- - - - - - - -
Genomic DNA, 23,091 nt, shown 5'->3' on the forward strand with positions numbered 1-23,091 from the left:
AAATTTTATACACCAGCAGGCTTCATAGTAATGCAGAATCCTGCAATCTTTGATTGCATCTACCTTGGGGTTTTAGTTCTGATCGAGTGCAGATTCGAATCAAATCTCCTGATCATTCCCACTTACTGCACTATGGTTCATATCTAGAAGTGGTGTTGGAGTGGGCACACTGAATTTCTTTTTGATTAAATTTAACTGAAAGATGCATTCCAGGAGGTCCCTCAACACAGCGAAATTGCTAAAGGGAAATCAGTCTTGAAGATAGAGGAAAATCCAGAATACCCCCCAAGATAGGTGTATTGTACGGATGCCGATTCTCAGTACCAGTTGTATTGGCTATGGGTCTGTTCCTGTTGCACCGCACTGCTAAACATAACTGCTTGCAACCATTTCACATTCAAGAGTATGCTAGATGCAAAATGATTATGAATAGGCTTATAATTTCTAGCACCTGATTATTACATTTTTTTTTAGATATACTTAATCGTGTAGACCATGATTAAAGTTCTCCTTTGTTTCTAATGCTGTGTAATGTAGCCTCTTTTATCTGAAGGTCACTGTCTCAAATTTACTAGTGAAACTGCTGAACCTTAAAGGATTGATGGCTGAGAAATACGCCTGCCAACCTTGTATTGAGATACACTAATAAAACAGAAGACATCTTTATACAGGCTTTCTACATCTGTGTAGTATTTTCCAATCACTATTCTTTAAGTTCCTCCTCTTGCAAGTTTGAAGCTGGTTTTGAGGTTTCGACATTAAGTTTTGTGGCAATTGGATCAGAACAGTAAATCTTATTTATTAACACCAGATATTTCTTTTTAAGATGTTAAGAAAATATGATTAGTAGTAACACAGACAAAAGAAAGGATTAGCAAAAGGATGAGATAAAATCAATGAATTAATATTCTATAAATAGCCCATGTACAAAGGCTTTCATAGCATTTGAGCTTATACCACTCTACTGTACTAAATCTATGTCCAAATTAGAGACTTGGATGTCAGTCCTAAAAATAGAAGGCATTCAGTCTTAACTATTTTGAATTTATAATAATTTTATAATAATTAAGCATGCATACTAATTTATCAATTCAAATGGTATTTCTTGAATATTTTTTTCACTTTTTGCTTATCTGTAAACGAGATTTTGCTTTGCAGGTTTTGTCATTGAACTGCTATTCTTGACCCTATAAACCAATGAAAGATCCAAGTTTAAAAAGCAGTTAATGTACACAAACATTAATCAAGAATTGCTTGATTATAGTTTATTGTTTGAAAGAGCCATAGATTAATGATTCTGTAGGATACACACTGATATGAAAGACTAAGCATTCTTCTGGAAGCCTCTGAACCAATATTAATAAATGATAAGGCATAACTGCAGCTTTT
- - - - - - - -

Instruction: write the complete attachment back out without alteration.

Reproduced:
Genomic DNA, 23,091 nt, shown 5'->3' on the forward strand with positions numbered 1-23,091 from the left:
AAATTTTATACACCAGCAGGCTTCATAGTAATGCAGAATCCTGCAATCTTTGATTGCATCTACCTTGGGGTTTTAGTTCTGATCGAGTGCAGATTCGAATCAAATCTCCTGATCATTCCCACTTACTGCACTATGGTTCATATCTAGAAGTGGTGTTGGAGTGGGCACACTGAATTTCTTTTTGATTAAATTTAACTGAAAGATGCATTCCAGGAGGTCCCTCAACACAGCGAAATTGCTAAAGGGAAATCAGTCTTGAAGATAGAGGAAAATCCAGAATACCCCCCAAGATAGGTGTATTGTACGGATGCCGATTCTCAGTACCAGTTGTATTGGCTATGGGTCTGTTCCTGTTGCACCGCACTGCTAAACATAACTGCTTGCAACCATTTCACATTCAAGAGTATGCTAGATGCAAAATGATTATGAATAGGCTTATAATTTCTAGCACCTGATTATTACATTTTTTTTTAGATATACTTAATCGTGTAGACCATGATTAAAGTTCTCCTTTGTTTCTAATGCTGTGTAATGTAGCCTCTTTTATCTGAAGGTCACTGTCTCAAATTTACTAGTGAAACTGCTGAACCTTAAAGGATTGATGGCTGAGAAATACGCCTGCCAACCTTGTATTGAGATACACTAATAAAACAGAAGACATCTTTATACAGGCTTTCTACATCTGTGTAGTATTTTCCAATCACTATTCTTTAAGTTCCTCCTCTTGCAAGTTTGAAGCTGGTTTTGAGGTTTCGACATTAAGTTTTGTGGCAATTGGATCAGAACAGTAAATCTTATTTATTAACACCAGATATTTCTTTTTAAGATGTTAAGAAAATATGATTAGTAGTAACACAGACAAAAGAAAGGATTAGCAAAAGGATGAGATAAAATCAATGAATTAATATTCTATAAATAGCCCATGTACAAAGGCTTTCATAGCATTTGAGCTTATACCACTCTACTGTACTAAATCTATGTCCAAATTAGAGACTTGGATGTCAGTCCTAAAAATAGAAGGCATTCAGTCTTAACTATTTTGAATTTATAATAATTTTATAATAATTAAGCATGCATACTAATTTATCAATTCAAATGGTATTTCTTGAATATTTTTTTCACTTTTTGCTTATCTGTAAACGAGATTTTGCTTTGCAGGTTTTGTCATTGAACTGCTATTCTTGACCCTATAAACCAATGAAAGATCCAAGTTTAAAAAGCAGTTAATGTACACAAACATTAATCAAGAATTGCTTGATTATAGTTTATTGTTTGAAAGAGCCATAGATTAATGATTCTGTAGGATACACACTGATATGAAAGACTAAGCATTCTTCTGGAAGCCTCTGAACCAATATTAATAAATGATAAGGCATAACTGCAGCTTTT